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Diagnosis of Anemia of Prematurity

In adults and babies alike, new red blood cells are constantly being produced and old ones broken down in the body. The production of red blood cells (RBCs) is initiated by a hormone called erythropoietin or EPO. When a baby is born, the production of EPO tends to drop off slightly and there is a corresponding drop in the production of RBCs. This process is the cause of the condition known as the physiological anemia of infancy.

Since the production of RBCs happens in cycles and newborn babies are only beginning this cyclical process, diagnosing anemia is not as simple as counting RBCs in a blood test. Typically, a premature baby will have a normal drop in RBCs a few days or weeks after birth. Additionally, premature babies often need to have blood taken for other tests, sometimes frequently. Although the amount of blood taken from a newborn baby will be the absolute minimum, anemia can be caused or can be made more severe simply by this process of taking blood.

How anemia of prematurity is diagnosed

Over a period of weeks, a premature baby with anemia of prematurity will likely appear pale and lethargic, though occasionally there will be no symptoms. Blood work will be obtained, specifically a hemoglobin level and a reticulocyte count, which gives an indication of how fast RBCs are being produced and released from the bone marrow.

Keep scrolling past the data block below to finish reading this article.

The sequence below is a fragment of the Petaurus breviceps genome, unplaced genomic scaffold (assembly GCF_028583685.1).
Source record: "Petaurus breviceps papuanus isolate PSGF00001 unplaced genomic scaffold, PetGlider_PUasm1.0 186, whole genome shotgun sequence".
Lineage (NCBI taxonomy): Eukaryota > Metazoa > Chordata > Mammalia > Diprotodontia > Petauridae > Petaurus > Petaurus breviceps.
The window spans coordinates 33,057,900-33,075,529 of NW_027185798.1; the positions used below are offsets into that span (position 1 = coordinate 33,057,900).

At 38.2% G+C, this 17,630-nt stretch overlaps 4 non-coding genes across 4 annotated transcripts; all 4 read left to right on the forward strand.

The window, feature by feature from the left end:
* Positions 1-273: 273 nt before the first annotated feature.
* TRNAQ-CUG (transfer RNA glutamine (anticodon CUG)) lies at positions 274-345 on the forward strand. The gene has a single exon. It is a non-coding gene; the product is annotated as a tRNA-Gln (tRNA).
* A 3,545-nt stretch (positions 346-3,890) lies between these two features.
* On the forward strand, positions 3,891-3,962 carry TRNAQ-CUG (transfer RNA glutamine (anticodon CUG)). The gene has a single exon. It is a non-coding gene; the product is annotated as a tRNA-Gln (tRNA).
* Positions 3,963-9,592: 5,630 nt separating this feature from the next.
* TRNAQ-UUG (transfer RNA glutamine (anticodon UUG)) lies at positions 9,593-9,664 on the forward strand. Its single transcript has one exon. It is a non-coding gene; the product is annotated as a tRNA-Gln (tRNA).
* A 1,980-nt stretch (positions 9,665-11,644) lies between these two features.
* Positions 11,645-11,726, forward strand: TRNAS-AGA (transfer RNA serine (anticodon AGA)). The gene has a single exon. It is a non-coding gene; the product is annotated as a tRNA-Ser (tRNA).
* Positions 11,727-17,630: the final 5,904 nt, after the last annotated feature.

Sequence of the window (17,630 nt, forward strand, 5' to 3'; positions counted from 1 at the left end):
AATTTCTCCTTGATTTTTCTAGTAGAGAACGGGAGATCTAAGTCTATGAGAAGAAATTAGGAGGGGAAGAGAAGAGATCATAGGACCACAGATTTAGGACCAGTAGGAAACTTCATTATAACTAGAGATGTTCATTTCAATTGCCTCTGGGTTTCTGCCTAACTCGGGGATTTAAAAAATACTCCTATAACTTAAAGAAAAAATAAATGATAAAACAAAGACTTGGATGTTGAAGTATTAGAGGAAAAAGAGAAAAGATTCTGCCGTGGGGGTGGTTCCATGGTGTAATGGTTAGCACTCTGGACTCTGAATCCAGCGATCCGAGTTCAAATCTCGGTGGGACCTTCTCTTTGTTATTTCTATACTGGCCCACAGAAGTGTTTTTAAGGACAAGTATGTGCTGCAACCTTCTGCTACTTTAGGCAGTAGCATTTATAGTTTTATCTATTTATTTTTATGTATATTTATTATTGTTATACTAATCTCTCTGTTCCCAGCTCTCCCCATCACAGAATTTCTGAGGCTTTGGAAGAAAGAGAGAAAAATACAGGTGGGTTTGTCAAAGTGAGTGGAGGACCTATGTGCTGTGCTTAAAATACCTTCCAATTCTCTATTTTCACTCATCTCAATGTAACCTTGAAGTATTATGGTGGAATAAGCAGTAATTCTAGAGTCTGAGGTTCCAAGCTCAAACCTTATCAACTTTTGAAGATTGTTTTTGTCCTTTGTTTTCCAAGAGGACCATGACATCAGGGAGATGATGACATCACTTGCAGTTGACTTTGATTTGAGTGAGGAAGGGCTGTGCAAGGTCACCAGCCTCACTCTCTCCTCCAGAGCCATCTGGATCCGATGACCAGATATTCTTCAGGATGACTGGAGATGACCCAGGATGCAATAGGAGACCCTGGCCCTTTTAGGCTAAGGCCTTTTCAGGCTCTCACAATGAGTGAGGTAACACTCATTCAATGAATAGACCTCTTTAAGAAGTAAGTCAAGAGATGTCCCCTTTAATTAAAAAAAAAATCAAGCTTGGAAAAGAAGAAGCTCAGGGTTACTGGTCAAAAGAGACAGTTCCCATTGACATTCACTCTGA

Anemia can have several causes, including sudden blood loss, increased destruction and reduced production of RBCs, and so other tests will be done to determine the specific cause of a baby’s anemia. Increased destruction of RBCs may occur if the mother and baby’s blood groups are not compatible. This process is known as hemolysis and the condition is called hemolytic anemia. Other causes of hemolysis include abnormally shaped RBCs and missing enzymes within the RBC. Reduced production of RBCs may be acquired due to a lack of iron or vitamins B6 or B12.   At times, it may just be that the baby is undergoing a period of rapid growth and the production of RBCs has yet to catch up with the increasing size of the baby’s body. The very rare congenital anemias are another cause of reduced RBC production.

More information

Andrew James, BSc, MBChB, FRACP, FRCPC

Aideen Moore, MD, FRCPC, MRCPI, MHSc

10/31/2009




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